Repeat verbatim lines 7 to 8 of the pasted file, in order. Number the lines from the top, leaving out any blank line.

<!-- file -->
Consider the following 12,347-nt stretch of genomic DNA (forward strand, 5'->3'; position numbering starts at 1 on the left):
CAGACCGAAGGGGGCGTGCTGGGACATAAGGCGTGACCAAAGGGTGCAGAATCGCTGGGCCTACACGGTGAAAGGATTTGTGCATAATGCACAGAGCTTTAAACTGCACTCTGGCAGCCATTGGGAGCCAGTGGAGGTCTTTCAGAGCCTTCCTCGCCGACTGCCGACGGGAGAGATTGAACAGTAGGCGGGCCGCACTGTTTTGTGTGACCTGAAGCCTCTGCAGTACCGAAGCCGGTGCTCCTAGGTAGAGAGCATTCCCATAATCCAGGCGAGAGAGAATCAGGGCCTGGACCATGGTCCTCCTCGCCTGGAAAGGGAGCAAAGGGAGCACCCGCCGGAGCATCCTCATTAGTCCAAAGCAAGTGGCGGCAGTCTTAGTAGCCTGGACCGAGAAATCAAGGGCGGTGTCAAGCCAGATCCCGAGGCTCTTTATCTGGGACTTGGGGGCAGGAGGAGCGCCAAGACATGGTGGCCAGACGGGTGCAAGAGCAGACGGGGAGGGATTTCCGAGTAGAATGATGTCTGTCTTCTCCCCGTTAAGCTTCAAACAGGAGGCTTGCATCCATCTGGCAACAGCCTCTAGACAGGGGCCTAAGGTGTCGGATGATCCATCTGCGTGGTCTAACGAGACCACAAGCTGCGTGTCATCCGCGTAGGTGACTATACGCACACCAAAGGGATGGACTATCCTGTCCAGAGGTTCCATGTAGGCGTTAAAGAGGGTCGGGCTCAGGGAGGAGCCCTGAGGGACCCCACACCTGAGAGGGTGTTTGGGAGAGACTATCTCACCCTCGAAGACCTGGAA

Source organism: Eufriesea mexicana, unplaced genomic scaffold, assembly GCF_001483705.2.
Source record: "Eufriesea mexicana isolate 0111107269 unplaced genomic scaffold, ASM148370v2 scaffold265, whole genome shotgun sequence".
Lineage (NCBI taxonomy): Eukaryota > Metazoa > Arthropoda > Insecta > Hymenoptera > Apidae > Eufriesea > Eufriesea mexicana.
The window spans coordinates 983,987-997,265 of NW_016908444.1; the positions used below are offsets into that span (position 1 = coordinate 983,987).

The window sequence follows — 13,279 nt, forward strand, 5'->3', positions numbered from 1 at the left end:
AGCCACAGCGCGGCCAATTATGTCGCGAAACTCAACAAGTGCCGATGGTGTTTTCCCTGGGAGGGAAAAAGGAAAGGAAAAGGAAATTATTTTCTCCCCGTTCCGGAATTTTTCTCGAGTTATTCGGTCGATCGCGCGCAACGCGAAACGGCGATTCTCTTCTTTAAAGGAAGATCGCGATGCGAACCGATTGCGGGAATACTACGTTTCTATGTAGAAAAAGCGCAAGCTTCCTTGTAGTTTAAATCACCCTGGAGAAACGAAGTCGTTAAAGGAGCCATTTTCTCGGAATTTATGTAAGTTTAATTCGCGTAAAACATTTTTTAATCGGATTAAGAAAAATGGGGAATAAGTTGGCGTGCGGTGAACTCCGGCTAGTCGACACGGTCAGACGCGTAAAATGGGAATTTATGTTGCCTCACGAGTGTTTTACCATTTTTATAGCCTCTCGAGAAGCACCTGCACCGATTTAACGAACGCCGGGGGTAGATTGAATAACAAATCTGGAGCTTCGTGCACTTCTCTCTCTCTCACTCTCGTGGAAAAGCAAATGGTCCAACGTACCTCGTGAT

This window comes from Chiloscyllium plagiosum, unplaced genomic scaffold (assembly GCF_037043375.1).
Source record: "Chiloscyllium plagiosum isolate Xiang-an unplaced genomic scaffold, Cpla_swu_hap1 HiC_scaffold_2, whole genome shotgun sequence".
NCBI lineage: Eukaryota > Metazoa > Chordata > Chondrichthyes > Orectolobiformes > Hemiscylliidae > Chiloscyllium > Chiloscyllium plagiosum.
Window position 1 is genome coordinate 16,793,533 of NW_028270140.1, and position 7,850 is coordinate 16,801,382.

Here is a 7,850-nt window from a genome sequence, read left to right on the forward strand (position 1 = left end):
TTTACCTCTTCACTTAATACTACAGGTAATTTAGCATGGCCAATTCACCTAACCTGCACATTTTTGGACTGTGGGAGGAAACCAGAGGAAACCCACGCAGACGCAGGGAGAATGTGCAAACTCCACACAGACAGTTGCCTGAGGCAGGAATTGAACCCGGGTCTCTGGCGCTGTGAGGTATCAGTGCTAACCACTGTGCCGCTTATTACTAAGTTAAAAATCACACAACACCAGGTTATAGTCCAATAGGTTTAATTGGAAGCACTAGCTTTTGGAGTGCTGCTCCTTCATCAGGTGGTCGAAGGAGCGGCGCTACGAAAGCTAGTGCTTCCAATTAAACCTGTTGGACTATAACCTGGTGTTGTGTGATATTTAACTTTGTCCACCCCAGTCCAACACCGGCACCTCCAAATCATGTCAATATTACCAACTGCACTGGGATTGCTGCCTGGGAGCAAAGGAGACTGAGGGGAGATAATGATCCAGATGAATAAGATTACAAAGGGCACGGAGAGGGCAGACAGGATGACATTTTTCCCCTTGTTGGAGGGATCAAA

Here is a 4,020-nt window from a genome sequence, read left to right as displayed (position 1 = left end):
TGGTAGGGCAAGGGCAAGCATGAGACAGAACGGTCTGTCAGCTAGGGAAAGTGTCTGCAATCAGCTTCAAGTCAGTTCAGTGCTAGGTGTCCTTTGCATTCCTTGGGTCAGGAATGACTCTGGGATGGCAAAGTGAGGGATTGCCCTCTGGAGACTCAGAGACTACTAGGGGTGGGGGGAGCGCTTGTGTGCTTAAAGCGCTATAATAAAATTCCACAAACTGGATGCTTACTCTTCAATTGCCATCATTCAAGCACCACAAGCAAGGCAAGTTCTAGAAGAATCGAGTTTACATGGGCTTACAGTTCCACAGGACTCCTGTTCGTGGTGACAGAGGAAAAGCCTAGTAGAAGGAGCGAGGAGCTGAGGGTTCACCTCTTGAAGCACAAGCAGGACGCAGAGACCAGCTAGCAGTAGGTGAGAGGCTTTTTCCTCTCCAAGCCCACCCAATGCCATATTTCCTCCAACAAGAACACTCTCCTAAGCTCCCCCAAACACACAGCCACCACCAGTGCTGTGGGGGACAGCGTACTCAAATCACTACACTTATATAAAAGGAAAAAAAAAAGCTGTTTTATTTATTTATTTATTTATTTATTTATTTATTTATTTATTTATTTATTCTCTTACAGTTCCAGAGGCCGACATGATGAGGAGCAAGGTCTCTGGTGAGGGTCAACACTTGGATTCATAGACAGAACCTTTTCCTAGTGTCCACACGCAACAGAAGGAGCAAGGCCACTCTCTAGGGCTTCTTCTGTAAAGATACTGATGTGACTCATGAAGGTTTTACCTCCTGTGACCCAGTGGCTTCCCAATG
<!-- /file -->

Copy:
The window sequence follows — 13,279 nt, forward strand, 5'->3', positions numbered from 1 at the left end:
AGCCACAGCGCGGCCAATTATGTCGCGAAACTCAACAAGTGCCGATGGTGTTTTCCCTGGGAGGGAAAAAGGAAAGGAAAAGGAAATTATTTTCTCCCCGTTCCGGAATTTTTCTCGAGTTATTCGGTCGATCGCGCGCAACGCGAAACGGCGATTCTCTTCTTTAAAGGAAGATCGCGATGCGAACCGATTGCGGGAATACTACGTTTCTATGTAGAAAAAGCGCAAGCTTCCTTGTAGTTTAAATCACCCTGGAGAAACGAAGTCGTTAAAGGAGCCATTTTCTCGGAATTTATGTAAGTTTAATTCGCGTAAAACATTTTTTAATCGGATTAAGAAAAATGGGGAATAAGTTGGCGTGCGGTGAACTCCGGCTAGTCGACACGGTCAGACGCGTAAAATGGGAATTTATGTTGCCTCACGAGTGTTTTACCATTTTTATAGCCTCTCGAGAAGCACCTGCACCGATTTAACGAACGCCGGGGGTAGATTGAATAACAAATCTGGAGCTTCGTGCACTTCTCTCTCTCTCACTCTCGTGGAAAAGCAAATGGTCCAACGTACCTCGTGAT